Pardon me for that rather Brit heading, but that was the first thing that came to mind as I walked down Bazaar Road, Mylapore yesterday morning. For years I had written that street name on postcards; my grandmother who was an indefatigable letter writer had a continuing correspondence with a niece who lived (and still lives) in that neighbourhood. The English records named the temple of Karaneeswarar as Coronation Pagoda and so the name had stuck. It has since been restored to its rightful wording.
In recent years, the area has been made alive for me by Karthik Bhatt, the enthusiastic heritage buff who resides here. Another illuminating source has been Chithra Madhavan who has in the past taken people like me on a heritage tour of the area and explained the Chola origins of the temple. The shrine itself is small, with what must have originally been a tiny sanctum for the Lord, Karaneeswarar and His consort, Swarnambika. In what was once its spacious courtyard, several ugly mandapams and sub shrines have come up, topped with a wholly unnecessary rajagopuram – which is invariably erected more to satisfy the ego of the Trustees than because the Lord demands it.
But be that as it may, the reason I was there yesterday was because it was the chariot festival. Having walked down, I could hear none of the usual commotion. I asked a man who was in front of the temple as to where the chariots were and he was categorical that they were yet to leave the temple. And yet, Karthik had told me that they were to set off at 6.00 am and it was getting on for 7.30 by then. I had my darshan inside the shrine, the courtyard full of vahanams.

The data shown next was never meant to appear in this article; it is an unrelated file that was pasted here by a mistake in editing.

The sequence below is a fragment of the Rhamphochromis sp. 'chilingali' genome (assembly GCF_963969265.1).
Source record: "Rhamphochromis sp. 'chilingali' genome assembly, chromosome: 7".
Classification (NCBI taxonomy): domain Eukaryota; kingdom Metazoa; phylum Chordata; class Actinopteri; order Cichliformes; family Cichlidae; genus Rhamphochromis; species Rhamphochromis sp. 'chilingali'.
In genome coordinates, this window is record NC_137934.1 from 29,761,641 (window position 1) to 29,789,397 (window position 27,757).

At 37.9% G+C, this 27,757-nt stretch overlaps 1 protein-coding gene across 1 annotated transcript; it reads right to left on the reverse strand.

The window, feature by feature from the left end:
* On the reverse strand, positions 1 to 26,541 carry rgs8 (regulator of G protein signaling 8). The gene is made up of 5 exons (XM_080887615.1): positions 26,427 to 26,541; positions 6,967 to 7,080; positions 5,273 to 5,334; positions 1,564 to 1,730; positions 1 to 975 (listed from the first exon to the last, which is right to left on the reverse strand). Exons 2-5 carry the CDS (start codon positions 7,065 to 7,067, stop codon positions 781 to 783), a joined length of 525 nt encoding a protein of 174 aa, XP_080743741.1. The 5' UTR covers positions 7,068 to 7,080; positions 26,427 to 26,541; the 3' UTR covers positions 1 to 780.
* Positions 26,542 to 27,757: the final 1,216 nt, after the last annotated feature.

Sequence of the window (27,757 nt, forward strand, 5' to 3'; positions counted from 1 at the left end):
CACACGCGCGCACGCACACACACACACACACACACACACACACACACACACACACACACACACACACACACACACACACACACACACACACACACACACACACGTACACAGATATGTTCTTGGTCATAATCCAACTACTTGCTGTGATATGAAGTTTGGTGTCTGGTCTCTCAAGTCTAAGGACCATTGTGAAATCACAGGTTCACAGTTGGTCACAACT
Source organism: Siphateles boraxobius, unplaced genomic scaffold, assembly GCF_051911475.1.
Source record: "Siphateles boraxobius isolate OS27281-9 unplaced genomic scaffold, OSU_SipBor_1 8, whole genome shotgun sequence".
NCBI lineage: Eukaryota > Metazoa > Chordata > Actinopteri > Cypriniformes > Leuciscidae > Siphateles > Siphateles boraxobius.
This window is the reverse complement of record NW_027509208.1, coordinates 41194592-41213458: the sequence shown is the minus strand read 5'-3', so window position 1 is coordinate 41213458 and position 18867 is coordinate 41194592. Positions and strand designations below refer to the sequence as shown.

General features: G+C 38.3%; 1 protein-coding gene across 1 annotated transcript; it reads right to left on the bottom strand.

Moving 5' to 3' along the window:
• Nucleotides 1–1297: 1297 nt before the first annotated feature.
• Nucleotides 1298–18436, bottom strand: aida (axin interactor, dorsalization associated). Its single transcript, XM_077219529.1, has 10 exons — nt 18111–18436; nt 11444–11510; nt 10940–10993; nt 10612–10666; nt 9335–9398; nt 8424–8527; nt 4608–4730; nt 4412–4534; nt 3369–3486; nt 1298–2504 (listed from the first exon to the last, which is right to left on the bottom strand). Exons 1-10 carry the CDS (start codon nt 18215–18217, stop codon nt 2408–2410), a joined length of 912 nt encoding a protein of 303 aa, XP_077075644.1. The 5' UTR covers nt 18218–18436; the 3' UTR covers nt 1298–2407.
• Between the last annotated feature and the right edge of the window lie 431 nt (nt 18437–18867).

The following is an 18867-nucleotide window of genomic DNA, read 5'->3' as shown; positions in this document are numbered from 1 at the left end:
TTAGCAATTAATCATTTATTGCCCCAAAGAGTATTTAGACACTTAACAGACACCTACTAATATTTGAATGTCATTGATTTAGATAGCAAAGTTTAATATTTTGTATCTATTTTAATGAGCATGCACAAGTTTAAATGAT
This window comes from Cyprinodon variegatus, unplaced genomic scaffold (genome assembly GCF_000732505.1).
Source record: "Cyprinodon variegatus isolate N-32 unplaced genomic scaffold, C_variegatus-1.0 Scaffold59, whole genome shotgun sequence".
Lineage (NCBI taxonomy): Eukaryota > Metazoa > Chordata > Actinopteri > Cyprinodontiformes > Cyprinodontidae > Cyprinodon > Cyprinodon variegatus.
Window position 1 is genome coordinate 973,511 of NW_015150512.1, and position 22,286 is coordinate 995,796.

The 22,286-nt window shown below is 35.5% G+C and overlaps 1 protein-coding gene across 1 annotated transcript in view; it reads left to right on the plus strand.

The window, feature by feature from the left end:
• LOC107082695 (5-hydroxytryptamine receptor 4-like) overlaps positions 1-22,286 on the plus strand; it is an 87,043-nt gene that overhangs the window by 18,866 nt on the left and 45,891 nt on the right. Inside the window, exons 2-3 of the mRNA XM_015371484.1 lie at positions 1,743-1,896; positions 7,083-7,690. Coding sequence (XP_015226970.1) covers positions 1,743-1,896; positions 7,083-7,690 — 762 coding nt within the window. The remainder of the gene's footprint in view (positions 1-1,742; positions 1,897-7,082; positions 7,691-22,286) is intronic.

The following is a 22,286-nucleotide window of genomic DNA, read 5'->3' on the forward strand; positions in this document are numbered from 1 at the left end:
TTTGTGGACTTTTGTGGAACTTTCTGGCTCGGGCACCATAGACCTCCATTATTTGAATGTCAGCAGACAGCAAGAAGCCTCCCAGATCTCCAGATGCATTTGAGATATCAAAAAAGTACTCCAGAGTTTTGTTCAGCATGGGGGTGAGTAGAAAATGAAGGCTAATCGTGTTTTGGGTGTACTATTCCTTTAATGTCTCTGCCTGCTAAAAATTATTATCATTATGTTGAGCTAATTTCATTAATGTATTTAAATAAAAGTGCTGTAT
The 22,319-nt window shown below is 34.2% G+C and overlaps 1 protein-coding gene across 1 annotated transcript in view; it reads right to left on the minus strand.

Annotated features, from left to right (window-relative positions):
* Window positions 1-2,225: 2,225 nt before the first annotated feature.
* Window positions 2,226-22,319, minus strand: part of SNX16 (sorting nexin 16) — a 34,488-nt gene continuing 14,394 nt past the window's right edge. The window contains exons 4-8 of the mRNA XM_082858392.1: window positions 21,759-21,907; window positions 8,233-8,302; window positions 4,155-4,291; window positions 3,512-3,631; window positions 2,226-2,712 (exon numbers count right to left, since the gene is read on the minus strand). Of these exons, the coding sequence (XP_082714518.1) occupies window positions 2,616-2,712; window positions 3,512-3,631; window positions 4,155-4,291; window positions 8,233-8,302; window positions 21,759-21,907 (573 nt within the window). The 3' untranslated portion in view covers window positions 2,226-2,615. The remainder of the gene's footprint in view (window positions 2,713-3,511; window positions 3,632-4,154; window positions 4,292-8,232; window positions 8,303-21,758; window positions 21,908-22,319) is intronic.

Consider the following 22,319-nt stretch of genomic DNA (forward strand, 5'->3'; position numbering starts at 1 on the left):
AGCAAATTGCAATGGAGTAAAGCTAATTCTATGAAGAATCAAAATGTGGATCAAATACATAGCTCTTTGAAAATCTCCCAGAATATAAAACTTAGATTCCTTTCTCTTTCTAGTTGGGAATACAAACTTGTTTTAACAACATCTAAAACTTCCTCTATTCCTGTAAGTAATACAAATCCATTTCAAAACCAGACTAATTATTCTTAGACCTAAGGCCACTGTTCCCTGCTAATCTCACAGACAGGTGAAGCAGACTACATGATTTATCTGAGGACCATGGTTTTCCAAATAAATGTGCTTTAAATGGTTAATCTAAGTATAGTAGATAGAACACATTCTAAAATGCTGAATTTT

There was not a soul in sight. The priest came by in a short while and when asked about the chariots asked me to look outside the temple. The procession was wending its way back! So much for the observation powers of the man outside the temple!
The chariot procession here is marked by its intimacy with the Lord. The cars are small, the one for Karaneeswarar being very pretty (cloth decorations and thombais part funded by the Bhatts – a 500 year old Gujarati family of Thanjavur and made by the shop of Gajendra Sa of Chintadripet – a family of Gujarati cloth workers from at least the 18th century – Modi to please note). The chariot for the Goddess is new and is marked by poor workmanship. It is more a தள்ளு வண்டி than anything else. But the deities were all decorated beautifully.
Being a small procession, you could see the deities up close and Karaneeswarar stood out in His majesty. Wielding a bow and an arrow, He sets out to destroy the three cities. His Pandyan கொண்டை was a delight.
This procession gives you an idea of how the Kapali chariot festival may have been when Mylapore was a village – small crowds, short chariots, people coming out of houses to worship and the Lord obligingly stopping everywhere. The chariots were pulled by young children and women.
The Karaneeswarar car alone had a set of powerfully built men, one of whom asked for me money for tea. I obliged him, after all, chaiwallahs are the flavour of the month and, if this man went on strike, Karaneeswarar would not move.
In case you are kicking yourself for having missed it, the festival is on for three more days. Worth a visit, but make sure you park your car on Kutchery Road.